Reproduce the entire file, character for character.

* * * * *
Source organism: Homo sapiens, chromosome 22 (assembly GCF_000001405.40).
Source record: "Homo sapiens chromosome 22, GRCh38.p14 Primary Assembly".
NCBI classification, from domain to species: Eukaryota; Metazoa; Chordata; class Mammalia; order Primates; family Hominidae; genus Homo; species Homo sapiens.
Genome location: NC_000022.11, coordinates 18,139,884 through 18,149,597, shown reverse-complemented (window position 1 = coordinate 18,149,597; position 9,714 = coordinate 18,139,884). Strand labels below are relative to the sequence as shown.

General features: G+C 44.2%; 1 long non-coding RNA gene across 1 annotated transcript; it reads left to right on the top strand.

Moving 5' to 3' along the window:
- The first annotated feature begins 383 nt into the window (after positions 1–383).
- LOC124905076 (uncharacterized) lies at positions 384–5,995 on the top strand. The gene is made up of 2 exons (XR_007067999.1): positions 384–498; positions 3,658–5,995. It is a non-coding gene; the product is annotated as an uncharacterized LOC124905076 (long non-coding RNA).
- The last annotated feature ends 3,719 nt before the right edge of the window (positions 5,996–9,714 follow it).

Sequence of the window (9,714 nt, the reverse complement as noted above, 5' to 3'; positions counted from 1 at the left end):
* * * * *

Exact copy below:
Source organism: Homo sapiens, chromosome 22 (assembly GCF_000001405.40).
Source record: "Homo sapiens chromosome 22, GRCh38.p14 Primary Assembly".
NCBI classification, from domain to species: Eukaryota; Metazoa; Chordata; class Mammalia; order Primates; family Hominidae; genus Homo; species Homo sapiens.
Genome location: NC_000022.11, coordinates 18,139,884 through 18,149,597, shown reverse-complemented (window position 1 = coordinate 18,149,597; position 9,714 = coordinate 18,139,884). Strand labels below are relative to the sequence as shown.

General features: G+C 44.2%; 1 long non-coding RNA gene across 1 annotated transcript; it reads left to right on the top strand.

Moving 5' to 3' along the window:
- The first annotated feature begins 383 nt into the window (after positions 1–383).
- LOC124905076 (uncharacterized) lies at positions 384–5,995 on the top strand. The gene is made up of 2 exons (XR_007067999.1): positions 384–498; positions 3,658–5,995. It is a non-coding gene; the product is annotated as an uncharacterized LOC124905076 (long non-coding RNA).
- The last annotated feature ends 3,719 nt before the right edge of the window (positions 5,996–9,714 follow it).

Sequence of the window (9,714 nt, the reverse complement as noted above, 5' to 3'; positions counted from 1 at the left end):